Really, you don't have to be a history buff to enjoy reading about Andrew Carroll's travels to the sites of historical significance.
While Carroll does focus on those who are forgotten. They include Irene Morgan and Claudette Colvin, African-American women who refused to give up their seats on the bus before Rosa Parks did.
Not all historical people featured in the books would be considered forgotten, for he spends some time on names that are preserved in history books. For example, nearly everyone has heard of Alexander Fleming, though Carroll devotes quite a bit of time to describing how penicillin came to be mass-produced in the USA (secret ingredient, cantaloupe mold). An interesting note, though, is that the author's mother recollects meeting Fleming when he came to Long Island, and gives her own impressions of the man and his wife.
One of the things we learn from this is if you are quiet and unassuming, you likely will be largely forgotten by history -- even if you develop the vaccines that save millions of lives every year. That's the story of Maurice Hilleman. Other doctors' contributions and sometimes questionable methods are also featured in the book, which hops around the country to cover the spots associated with particular people, events, or artifacts.
After reading Carroll's account of boating around Hart Island and relaying what his guide told him about it, it's interesting to see that there is now Hart Island Project with the goal of making "the largest cemetery in the United State visible and accessible so that no on is omitted from history."
Speaking of historical projects, Caroll's book is meant to be part of a larger project, which shares the title:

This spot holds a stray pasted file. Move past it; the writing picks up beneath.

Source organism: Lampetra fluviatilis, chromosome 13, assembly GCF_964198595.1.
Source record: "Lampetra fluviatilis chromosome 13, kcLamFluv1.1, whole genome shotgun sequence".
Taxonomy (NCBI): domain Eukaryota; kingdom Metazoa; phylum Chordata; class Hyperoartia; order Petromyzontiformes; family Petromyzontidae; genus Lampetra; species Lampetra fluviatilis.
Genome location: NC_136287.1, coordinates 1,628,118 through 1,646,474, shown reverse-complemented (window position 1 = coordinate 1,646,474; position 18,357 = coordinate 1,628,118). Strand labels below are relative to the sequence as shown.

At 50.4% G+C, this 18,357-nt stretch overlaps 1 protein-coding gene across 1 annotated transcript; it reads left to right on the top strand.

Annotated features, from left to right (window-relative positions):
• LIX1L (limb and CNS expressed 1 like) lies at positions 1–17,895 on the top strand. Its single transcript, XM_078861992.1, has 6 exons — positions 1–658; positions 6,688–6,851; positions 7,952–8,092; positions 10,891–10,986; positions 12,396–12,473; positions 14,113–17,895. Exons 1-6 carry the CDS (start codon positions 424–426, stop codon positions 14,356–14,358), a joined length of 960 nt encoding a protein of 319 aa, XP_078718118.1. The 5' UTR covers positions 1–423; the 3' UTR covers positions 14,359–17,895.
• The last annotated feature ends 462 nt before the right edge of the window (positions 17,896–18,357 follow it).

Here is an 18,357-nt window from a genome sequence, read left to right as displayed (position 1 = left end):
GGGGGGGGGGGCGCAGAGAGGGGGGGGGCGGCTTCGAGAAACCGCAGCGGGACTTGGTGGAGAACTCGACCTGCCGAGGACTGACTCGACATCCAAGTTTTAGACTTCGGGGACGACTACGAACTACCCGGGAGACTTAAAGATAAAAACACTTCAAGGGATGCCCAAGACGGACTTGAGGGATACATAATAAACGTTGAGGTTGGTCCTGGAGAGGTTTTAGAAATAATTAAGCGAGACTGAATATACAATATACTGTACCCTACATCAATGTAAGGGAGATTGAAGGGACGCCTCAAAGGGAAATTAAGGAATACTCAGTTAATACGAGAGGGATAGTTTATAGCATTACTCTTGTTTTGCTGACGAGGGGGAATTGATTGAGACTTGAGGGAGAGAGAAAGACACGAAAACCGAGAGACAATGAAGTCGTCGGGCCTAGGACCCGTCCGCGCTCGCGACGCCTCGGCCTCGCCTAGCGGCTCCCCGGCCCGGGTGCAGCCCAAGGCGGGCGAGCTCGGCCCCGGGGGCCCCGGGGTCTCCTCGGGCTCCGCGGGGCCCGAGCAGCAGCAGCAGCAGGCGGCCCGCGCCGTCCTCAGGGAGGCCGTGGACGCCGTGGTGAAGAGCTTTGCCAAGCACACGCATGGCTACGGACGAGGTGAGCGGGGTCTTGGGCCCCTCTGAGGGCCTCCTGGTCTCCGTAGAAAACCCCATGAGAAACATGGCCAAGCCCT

Launched in 2008, HERE IS WHERE is an all-volunteer initiative created by the Legacy Project to find and spotlight unmarked historic sites throughout the United States. Many of these forgotten places are where significant events occurred, and others are connected in some way to remarkable individuals—from the Native Americans, explorers, and pioneers who first set foot on this land to the pioneers, patriots, inventors, artists, and activists who transformed it.The only thing missing in the book -- and the associated site, as well -- are pictures.Though I do like taking my information in through text, I kept expecting to see some photos because Carroll constantly refers to taking pictures along the way. So where are they? I figured perhaps it wasn't economical to work them into the book, but he, surely, could have posted some to the site. No, none in sight. If you don't intend to put in the pictures, don't keep talking about taking them. Still, the book is worth reading, much more to my taste than most books on history.
Related interest: http://uncommoncontent.blogspot.com/2014/01/the-book-on-exhibit.html